The other night I was stuck in a really long traffic jam. It was 2am and I had a one hour drive home, and about ten minutes from home traffic came to an abrupt halt.
The radio said the jam was reported to take one hour.
Meanwhile traffic had started crawling at a very slow pace.
So I did what I always do in such situations. I chose an “adversary”. When I was young, I was stuck in a traffic jam and my dad was driving, and I asked him why he didn’t change lanes all the time – there was always one lane going faster, why shouldn’t we be there?
(Time moves slowly when you’re younger so traffic jams were quite an excruciating experience for me).
My dad told me that he’d tried that in the past, and had reached the conclusion that it hardly even matters – you don’t make more than a few car lengths of progress. He told me to pick a car from the other lane, and that I would see that in a while I’d probably still see the other car.
So now, 20 or so years later, I was doing the same thing. Picking an adversary.
As it so happened there was an unoccupied taxi standing in the lane to my left. The driver was dark skinned with a mustache. He would do.
There was nice music playing on the radio so I wasn’t too bothered at having to wait. I was tired, but a tired mind can be quite imaginative, and driving in the middle of the night with my adversary to my left and good music on the radio was quite a pleasant experience.
Then his lane started moving faster.
Should I switch? Whenever I do the other lane suddenly starts moving slower, and I regret switching. Also, that would ensure victory for my adversary – at this point he was so in front I could barely see him.
So I stayed my course, and watched the other lane move faster and faster. Then, after a while, things changed. Suddenly my lane was the one moving faster. Much faster. It wasn’t long before I could see my adversary again, and a few minutes later I had passed him. Then a bus that was in front of me switched lanes and suddenly I was so much past the taxi – I could no longer see the taxi that was ahead of it even!
Let me tell you, no one was happier in that traffic jam than me in those minutes. I was on the right track, things were going smoothly, life had never been better. Sure it was 3am and I was a bit tired, and being stuck in a traffic jam for forty minutes is no cup of tea. But… I was winning!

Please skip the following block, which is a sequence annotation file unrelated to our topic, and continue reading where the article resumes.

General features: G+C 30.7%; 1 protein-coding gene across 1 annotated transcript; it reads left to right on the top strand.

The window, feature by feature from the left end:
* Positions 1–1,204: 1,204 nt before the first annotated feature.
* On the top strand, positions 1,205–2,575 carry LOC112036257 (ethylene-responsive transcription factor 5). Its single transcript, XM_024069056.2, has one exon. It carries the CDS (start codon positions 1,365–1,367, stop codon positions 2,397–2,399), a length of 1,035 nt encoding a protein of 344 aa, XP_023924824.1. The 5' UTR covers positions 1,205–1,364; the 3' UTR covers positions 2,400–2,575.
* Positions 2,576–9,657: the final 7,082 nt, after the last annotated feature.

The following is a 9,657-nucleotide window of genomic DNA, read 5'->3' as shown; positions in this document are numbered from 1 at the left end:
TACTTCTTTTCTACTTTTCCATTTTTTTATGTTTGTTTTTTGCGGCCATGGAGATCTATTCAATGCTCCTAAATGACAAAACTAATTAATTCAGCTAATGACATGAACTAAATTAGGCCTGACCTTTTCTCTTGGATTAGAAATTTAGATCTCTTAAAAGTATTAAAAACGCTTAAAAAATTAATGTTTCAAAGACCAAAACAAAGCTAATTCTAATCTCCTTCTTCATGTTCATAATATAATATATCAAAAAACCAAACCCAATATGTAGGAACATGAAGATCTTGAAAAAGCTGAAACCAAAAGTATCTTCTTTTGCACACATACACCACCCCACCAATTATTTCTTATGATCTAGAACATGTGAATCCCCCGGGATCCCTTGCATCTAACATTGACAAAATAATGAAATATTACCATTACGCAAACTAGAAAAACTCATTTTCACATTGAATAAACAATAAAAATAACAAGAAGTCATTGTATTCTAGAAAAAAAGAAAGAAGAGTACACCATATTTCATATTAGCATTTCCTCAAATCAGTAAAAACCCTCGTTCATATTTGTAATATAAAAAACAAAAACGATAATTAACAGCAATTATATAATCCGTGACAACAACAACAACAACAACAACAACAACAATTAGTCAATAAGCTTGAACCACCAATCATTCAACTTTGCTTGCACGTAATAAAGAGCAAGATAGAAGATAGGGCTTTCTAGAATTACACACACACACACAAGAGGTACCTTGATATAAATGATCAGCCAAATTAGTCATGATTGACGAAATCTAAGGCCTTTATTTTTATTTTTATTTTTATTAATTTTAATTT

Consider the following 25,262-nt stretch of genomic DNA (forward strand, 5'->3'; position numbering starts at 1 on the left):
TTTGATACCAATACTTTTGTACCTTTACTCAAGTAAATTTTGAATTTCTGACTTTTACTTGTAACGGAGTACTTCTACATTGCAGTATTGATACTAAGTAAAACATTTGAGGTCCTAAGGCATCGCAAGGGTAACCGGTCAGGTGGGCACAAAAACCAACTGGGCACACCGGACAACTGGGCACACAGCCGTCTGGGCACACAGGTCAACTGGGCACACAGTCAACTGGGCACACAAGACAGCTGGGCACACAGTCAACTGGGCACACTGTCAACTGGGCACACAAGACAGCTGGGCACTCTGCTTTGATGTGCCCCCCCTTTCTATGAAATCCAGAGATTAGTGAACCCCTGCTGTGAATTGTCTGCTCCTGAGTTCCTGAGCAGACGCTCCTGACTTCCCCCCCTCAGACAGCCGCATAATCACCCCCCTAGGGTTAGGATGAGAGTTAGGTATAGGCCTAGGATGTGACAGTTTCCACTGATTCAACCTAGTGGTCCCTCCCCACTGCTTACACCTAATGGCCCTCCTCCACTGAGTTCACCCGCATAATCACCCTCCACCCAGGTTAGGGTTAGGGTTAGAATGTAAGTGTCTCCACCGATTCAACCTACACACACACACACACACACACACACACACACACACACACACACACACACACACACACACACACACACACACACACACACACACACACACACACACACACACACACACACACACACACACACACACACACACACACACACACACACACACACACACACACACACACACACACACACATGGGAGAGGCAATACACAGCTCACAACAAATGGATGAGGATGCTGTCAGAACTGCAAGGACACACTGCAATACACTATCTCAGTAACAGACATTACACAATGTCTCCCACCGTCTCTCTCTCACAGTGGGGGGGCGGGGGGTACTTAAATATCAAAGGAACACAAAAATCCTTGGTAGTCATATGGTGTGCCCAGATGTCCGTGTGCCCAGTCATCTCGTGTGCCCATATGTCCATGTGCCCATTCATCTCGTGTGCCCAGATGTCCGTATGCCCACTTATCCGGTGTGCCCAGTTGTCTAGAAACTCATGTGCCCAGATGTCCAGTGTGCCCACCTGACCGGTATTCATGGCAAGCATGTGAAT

Then suddenly things changed again. The adversary’s lane started moving faster. I could still switch lanes, or I could stay. I was faced again with the same choice, only from a position of power.
I was in anguish. What was I supposed to do? Things were going so well, and now it was slipping out of my control. If I made the wrong choice, I would go from a universe in which I’m gliding along happily at 5 kilometers per hour with not a care in the world, to one in which I’m plodding at 4, tired, cold, fed up and defeated.
If only I could freeze time and have things not change, everything would be perfect.
The same thing happened to a friend of mine. He had talked on the phone with a girl from an online dating site, and had a really fun and long conversation, at the end of which they had decided to meet. Since then they had talked again and sent each other several text messages. My friend really liked this girl and he was really excited. But, he told me, he was very scared. He didn’t want her to turn out to be someone he doesn’t get along with. He so liked the current situation – where there was a great girl he was about to meet – excitement, full of potential. He didn’t want the reality to collapse, because he knew there was a very real risk that during the date he would find out they actually didn’t get along that well for some reason, and that would be that, he would go back to his difficult job and his regular life and be alone again.
It’s funny how we are so worried about things becoming worse, when we really have no control over it most of the time. Life is a rollercoaster – things will get better and worse and better and worse and better and worse again and again and again. You can’t continually climb up – everything that goes up must come down. And then go up. And come down. I just hope that next time when I’m on top and the other lane starts moving faster, I’ll make my rational decision (to stay in the lane or switch – probably stay – I’m lazy), accept that it might be the wrong one and move on with my life.